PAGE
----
Tuesday, April 13, 2010
Day 112: Where The Buffalo (No Longer) Roam
Inadale to Snyder. 20.8 miles/2112.8 total
Tuesday, April 13, 2010
I’m leaving beautiful downtown Inadale on Highway 84, heading west by northwest to Snyder.
It’s partly cloudy, with a strong breeze blowing up from the Gulf of Mexico. At the moment it’s in the low 60s, and should get up into the mid-70s.
I’m on a plateau. Around me, as far as the eye can see, are plowed fields and wind turbines. Noticeably absent right here are prickly pear cactuses. Lots of mesquites, but no cactuses. I’m impressed with how, taken out of context, this could be the flatlands of Indiana, complete with the turbines. The mesquites, not yet leafed out, could be boxelders or some other junk trees. Oak trees and scrubby pines are visible in the distance around the little farm houses. I guess this is a habit of mine. Pretending I just opened my eyes and was wondering where I am.
After a couple of hours I veer off of U.S. 84 to take the business route into Hermleigh, which I enter at 7.7 miles. This town seems to be devoid of any consumer-based businesses, with the sole exception of a Fina gas station with an Allsups convenience store out on the highway, about a quarter of a mile from the center of town. The population is around 300. Nevertheless, Hermleigh's past is a bit more glorious. It was started in 1907 by two land owners, R.C. Herm and Harry Harlin. Originally they were going to name it “Hermlin,” after both men, but the post office said that was too close to Hamlin, another place nearby. (This seems like an oddly picky attitude for the post office to take, considering that there are duplicate Snyders in Texas, and two of some other places, too.) At any rate, the townsfolk settled on Hermleigh, a rather poetic choice. The place actually had its own newspaper at one time, which if you could see what I see now would amaze you. But then, there was a time when newspapers were much more common. The railroad went through, too, which of course meant something. But here’s a factoid out of left field: during the second decade of the 1900s the town briefly changed its name to Foch, to honor Marshal Ferdinand Foch, the French hero of World War One, but reverted back to its original name shortly after the war. Notice they don't do that kind of thing any more. Probably just as well. Towns would be renaming themselves after winners on Dancing With the Stars.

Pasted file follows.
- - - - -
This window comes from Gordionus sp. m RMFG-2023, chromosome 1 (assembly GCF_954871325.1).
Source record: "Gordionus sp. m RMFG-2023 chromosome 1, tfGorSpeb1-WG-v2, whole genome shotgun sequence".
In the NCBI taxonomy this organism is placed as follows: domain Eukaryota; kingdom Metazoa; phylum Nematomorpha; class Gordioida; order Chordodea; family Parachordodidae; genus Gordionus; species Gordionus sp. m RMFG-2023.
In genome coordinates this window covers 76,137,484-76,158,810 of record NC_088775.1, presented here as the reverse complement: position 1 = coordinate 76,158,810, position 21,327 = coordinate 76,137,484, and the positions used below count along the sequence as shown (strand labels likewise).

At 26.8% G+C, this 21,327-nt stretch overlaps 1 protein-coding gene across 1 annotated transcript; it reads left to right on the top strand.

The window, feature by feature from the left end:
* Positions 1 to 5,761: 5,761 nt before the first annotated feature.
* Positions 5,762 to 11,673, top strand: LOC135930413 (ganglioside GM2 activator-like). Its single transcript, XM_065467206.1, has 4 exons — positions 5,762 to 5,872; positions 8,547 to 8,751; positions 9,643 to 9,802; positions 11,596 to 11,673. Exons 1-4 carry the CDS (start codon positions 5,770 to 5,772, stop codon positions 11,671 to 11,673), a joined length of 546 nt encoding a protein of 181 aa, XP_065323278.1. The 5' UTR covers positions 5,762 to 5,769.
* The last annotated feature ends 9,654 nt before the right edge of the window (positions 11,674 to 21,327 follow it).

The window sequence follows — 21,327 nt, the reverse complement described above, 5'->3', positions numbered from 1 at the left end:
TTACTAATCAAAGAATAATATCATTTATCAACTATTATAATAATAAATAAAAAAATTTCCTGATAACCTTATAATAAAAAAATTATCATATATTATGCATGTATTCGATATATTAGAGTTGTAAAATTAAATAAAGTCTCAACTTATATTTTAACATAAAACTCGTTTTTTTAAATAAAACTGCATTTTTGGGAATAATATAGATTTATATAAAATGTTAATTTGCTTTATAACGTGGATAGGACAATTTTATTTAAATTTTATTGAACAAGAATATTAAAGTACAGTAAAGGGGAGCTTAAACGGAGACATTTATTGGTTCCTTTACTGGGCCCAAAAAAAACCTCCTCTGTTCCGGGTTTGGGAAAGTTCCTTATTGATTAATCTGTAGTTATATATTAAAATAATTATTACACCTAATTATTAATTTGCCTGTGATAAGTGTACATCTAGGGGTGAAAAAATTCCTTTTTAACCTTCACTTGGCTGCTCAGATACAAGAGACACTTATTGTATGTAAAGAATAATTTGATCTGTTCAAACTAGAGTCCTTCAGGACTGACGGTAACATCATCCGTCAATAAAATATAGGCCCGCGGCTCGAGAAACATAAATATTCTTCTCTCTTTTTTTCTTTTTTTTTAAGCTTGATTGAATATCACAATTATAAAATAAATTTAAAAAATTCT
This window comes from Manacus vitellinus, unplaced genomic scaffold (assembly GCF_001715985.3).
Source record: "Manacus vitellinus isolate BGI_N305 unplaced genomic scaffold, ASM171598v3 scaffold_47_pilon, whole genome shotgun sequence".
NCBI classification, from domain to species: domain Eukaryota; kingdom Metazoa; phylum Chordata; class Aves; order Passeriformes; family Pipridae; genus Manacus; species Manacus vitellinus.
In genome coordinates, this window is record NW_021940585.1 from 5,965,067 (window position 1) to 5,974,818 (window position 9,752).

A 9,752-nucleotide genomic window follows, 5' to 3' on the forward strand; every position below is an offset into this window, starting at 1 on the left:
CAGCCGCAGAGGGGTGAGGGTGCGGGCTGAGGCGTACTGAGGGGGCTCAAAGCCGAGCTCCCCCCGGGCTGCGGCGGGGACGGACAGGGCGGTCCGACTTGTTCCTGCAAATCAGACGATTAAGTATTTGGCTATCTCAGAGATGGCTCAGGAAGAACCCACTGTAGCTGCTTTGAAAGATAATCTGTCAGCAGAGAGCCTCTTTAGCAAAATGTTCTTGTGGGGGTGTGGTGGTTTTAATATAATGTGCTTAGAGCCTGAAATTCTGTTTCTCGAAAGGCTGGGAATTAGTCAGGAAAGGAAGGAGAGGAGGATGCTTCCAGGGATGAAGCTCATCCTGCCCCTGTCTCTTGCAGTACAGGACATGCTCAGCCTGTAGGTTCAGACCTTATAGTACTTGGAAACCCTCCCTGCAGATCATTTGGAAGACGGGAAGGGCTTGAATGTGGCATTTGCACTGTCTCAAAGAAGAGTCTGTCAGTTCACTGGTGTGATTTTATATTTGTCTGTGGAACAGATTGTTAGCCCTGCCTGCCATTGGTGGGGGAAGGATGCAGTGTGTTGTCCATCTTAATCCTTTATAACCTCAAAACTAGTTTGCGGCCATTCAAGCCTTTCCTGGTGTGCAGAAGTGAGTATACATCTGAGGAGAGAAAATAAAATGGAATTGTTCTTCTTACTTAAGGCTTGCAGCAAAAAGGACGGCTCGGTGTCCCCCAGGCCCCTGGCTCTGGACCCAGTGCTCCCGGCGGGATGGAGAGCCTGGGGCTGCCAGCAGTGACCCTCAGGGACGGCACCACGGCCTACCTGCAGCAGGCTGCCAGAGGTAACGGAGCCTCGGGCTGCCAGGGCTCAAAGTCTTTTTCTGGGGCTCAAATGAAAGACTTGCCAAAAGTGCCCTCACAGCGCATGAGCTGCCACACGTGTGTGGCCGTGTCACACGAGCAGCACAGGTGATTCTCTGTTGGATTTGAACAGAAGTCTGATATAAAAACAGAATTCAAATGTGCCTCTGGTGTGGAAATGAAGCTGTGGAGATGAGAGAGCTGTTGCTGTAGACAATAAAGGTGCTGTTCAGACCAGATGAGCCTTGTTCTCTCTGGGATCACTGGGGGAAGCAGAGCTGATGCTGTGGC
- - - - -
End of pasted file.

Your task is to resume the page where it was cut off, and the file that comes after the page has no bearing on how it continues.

Hermleigh does have its own schools, though, and still has a post office. The team name is the Cardinals, which is written proudly in red on the water tower. The streets of Hermleigh, like those of Roscoe yesterday, are utterly quiet. And why shouldn’t they be? It’s midday, school is in session, and there’s no reason to be driving around here. House after dreary house goes by, stuccoed, paint peeling, until I get to the main intersection, where I turn left and head to that Fina station. So much for Hermleigh.